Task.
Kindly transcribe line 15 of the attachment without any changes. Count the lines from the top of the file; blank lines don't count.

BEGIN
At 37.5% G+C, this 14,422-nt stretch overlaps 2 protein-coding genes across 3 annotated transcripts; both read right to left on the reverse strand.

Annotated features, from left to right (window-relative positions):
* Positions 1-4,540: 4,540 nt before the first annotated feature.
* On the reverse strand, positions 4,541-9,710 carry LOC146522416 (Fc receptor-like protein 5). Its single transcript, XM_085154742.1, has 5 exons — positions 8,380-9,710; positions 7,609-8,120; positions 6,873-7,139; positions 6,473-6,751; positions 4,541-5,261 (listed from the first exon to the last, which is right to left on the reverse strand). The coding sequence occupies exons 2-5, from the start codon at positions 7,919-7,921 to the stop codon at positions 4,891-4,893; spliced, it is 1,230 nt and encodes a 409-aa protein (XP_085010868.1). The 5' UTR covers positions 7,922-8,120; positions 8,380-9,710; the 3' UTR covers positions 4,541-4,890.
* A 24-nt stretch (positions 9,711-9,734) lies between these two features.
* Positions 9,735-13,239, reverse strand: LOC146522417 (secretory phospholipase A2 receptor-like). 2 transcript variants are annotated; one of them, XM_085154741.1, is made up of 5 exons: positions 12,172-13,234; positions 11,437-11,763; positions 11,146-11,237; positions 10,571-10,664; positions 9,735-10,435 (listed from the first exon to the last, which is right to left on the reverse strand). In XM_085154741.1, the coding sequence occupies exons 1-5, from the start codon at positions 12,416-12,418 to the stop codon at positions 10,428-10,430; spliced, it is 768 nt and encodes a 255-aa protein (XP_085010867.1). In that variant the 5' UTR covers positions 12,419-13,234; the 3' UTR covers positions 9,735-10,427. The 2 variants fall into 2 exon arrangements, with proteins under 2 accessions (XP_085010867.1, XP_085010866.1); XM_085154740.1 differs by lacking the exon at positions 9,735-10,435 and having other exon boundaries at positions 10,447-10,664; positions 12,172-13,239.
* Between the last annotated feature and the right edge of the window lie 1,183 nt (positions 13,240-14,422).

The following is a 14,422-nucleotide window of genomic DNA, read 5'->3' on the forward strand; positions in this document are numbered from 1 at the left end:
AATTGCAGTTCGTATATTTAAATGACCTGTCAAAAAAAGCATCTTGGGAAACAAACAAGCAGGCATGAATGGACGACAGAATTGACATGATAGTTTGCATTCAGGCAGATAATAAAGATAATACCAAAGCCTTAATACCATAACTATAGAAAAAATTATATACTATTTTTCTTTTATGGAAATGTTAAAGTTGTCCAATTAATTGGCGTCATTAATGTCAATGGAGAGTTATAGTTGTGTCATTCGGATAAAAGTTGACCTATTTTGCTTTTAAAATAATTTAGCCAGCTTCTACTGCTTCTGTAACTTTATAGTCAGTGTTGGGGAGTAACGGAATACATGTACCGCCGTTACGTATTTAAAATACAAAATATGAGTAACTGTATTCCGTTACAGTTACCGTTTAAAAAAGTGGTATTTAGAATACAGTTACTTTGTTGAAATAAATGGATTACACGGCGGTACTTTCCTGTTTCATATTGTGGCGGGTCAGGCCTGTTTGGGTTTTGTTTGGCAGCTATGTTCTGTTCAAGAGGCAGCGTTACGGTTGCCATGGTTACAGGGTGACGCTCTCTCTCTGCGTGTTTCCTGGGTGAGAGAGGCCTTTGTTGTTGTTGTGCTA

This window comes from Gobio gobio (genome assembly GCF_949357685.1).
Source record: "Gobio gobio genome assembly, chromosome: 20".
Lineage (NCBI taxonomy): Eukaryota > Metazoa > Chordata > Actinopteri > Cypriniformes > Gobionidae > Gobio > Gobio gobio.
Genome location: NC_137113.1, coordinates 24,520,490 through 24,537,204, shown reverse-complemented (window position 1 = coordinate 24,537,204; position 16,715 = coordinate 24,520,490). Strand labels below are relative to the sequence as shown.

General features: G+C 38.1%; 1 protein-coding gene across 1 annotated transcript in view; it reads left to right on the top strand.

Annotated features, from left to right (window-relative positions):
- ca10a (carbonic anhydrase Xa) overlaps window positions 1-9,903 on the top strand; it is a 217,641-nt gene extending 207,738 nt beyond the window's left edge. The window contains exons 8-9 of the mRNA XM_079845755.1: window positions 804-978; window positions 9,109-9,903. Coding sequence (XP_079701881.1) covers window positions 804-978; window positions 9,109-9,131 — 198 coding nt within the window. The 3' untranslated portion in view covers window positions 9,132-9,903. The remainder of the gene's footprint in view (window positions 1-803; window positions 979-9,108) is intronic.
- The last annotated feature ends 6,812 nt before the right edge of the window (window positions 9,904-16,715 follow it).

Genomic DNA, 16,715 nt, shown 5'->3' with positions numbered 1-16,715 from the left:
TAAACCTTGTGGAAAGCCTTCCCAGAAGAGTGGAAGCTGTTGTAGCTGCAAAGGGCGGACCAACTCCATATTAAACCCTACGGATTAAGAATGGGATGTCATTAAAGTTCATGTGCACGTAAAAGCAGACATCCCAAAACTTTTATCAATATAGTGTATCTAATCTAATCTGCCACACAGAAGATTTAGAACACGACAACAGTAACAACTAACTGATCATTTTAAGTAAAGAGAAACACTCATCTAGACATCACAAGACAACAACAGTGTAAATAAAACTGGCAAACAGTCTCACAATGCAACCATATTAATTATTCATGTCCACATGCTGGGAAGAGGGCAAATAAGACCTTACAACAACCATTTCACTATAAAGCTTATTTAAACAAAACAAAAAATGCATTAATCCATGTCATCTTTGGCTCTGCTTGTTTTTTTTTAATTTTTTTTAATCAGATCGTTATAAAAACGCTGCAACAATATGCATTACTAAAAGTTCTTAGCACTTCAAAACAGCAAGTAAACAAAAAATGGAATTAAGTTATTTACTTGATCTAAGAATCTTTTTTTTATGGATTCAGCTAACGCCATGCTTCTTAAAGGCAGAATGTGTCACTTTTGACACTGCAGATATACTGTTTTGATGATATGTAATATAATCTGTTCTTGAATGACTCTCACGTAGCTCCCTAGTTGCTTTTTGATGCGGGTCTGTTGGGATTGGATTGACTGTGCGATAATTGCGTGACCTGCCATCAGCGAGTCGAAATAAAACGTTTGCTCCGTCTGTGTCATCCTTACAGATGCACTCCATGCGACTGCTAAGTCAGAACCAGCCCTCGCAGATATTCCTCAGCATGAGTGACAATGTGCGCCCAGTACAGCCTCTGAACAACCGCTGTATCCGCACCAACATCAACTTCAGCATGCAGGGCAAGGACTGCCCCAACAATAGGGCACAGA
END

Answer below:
Annotated features, from left to right (window-relative positions):